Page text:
To the Liberal Party, however, all public expenditure is waste. It is only in the private sector that real value is created: “businesses and individuals – not government – are the true creators of wealth and employment”, to quote from the party’s sacred document titled Our beliefs. If all public spending is wasteful – simply something that governments must do to get re-elected – then a football stadium is no less a waste than an expanded health system.[2]

Liberal governments do reluctantly fund Medicare, the ABC, public schools and so on, but less out of conviction that these are things that the market cannot provide, or cannot provide so well, than as a realization that unless they do fund these things they have little hope of gaining or holding office.

In the wash-up to the South Australian elections there are the usual recriminations and rationalizations – poor election tactics, bad behaviour by some members of parliament, unfortunate timing in relation to the pandemic. They may all have some influence, but such more-or-less random events cannot explain why the party has lost support in 18 out of 19 elections. Maybe its “small government” economics, or its accommodation in its ranks of hard-right social conservatives who use the terms “Christian” and “family”, may have something to do with it.

Daniel Keane of ABC’s Adelaide News provides some history of South Australian politics, and some insight on policy issues are manifest in factional divisions in the state Liberal Party: SA election 2022: the Playmander, the Rannslide and the roots of Liberal implosion.

Those who wish to follow election counting in South Australia or to analyse the results can find up-to-date data on Antony Green’s site on the ABC, or on the South Australian Electoral Commission’s site.

1. In 2019 the outcome was actually within the margin of error of most polls.

2. This is essentially a description of the neoliberal ideology known as “public choice” theory.

2022 election polling

William Bowe’s Poll Bludger has election polls that, at first sight, appear to give wildly different estimates of parties’ two-party preference support. One is a Morgan poll that shows Labor leading by a whopping 16 percent on a TPP basis, compared with the latest Essential poll that shows a 4 percent TPP lead for Labor.

These disparate figures illustrate the caution one must take in interpreting any TPP estimate. There are just too many assumptions and accumulated sampling errors in going from primary votes to TPP figures, but these TPP figures are attractive media bait.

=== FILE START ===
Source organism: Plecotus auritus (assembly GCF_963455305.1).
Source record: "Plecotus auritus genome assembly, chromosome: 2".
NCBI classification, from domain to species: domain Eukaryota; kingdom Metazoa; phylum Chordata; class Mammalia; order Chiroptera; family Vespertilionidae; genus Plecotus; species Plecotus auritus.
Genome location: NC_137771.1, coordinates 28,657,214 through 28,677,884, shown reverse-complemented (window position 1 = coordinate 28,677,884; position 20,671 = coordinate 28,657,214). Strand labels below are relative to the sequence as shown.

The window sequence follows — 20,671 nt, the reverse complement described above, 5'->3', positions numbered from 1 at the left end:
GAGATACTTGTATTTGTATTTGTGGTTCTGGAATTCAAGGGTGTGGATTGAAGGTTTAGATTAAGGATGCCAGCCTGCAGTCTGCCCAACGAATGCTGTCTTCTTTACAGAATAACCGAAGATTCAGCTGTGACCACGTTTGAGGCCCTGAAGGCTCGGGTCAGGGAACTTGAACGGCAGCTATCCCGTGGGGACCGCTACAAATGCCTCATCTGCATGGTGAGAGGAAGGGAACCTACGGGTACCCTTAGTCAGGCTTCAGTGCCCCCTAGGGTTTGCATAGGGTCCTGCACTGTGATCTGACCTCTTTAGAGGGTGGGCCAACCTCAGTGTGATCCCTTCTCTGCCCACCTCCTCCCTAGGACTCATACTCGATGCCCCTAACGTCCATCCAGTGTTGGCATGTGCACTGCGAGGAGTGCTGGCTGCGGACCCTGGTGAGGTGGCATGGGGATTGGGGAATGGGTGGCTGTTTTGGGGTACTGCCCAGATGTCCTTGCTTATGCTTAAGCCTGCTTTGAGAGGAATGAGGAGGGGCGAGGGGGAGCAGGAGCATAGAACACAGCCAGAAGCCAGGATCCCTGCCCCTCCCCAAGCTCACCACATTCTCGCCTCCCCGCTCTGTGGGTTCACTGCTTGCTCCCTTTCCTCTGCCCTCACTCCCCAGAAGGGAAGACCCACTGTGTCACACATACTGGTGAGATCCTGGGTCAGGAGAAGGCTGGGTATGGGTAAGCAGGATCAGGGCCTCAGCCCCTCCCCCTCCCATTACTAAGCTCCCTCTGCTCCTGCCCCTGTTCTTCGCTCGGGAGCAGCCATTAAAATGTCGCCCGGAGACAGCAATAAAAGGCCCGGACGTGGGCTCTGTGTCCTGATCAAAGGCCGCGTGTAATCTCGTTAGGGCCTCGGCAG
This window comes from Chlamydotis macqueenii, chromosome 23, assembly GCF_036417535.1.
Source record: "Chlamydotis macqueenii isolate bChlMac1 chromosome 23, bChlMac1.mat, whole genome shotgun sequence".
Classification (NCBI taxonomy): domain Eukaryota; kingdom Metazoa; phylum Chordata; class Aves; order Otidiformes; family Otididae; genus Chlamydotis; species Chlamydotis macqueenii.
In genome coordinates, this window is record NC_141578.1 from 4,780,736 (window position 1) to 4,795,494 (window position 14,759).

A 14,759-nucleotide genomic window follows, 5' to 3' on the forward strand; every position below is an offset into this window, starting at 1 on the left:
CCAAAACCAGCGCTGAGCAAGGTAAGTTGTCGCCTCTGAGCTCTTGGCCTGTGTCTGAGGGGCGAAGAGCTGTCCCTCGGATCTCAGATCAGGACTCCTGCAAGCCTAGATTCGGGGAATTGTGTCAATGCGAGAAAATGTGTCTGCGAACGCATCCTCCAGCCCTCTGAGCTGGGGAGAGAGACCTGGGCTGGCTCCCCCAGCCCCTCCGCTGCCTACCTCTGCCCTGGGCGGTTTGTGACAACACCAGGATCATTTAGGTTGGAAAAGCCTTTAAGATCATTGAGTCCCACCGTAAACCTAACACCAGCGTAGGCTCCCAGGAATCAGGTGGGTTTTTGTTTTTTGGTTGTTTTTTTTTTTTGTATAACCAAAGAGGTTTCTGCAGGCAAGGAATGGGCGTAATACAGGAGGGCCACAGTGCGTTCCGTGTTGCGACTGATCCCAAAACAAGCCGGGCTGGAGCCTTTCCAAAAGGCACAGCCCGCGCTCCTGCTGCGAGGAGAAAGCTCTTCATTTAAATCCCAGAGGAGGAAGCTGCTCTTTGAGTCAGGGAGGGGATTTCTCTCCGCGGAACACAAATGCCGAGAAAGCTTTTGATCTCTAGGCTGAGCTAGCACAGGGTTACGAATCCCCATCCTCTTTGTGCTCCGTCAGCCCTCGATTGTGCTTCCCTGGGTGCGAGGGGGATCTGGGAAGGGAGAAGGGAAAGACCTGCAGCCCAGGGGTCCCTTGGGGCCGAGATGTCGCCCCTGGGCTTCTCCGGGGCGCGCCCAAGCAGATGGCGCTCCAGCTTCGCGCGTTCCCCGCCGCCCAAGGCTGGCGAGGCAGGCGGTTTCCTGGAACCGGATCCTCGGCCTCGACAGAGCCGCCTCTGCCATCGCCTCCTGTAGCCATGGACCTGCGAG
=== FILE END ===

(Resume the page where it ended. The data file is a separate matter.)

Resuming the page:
Morgan’s primary voting figures are 31.0 percent for the Coalition and 37.5 percent for Labor, lower for both parties than the most recent Newspoll (35 percent, 41 percent), but revealing the same roughly 6 percent gap in support. Essential by contrast has Labor and the Coalition level pegging on 37 percent – showing no gap in the parties’ support. This difference could be explained by the extremes of sampling errors. They may also be explained by Essential’s practice of separately recording “undecided voters” – 7 percent in this most recent poll. That classification includes those who haven’t engaged at all with the political process, through to those who have made up their minds about voting against Morrison, but haven’t decided whether to vote Labor, Green or independent.

Issues polls


Essential’s fortnightly poll has the usual questions on people’s approval of Albanese and Morrison, and on who would make the better prime minister. No surprises here: on approval Albanese now enjoys positive approval (i.e. approval > disapproval), and Morrison suffers negative approval (disapproval > approval); Morrison still enjoys a tiny lead as preferred prime minister; and the trends are in Albanese’s favour.

It has a question on how we rate the federal government’s response to recent flooding: we’re not impressed but not rushing to condemn the government either. Coalition supporters believe the government has done a reasonably good job, while Labor supporters think they have done a poor job.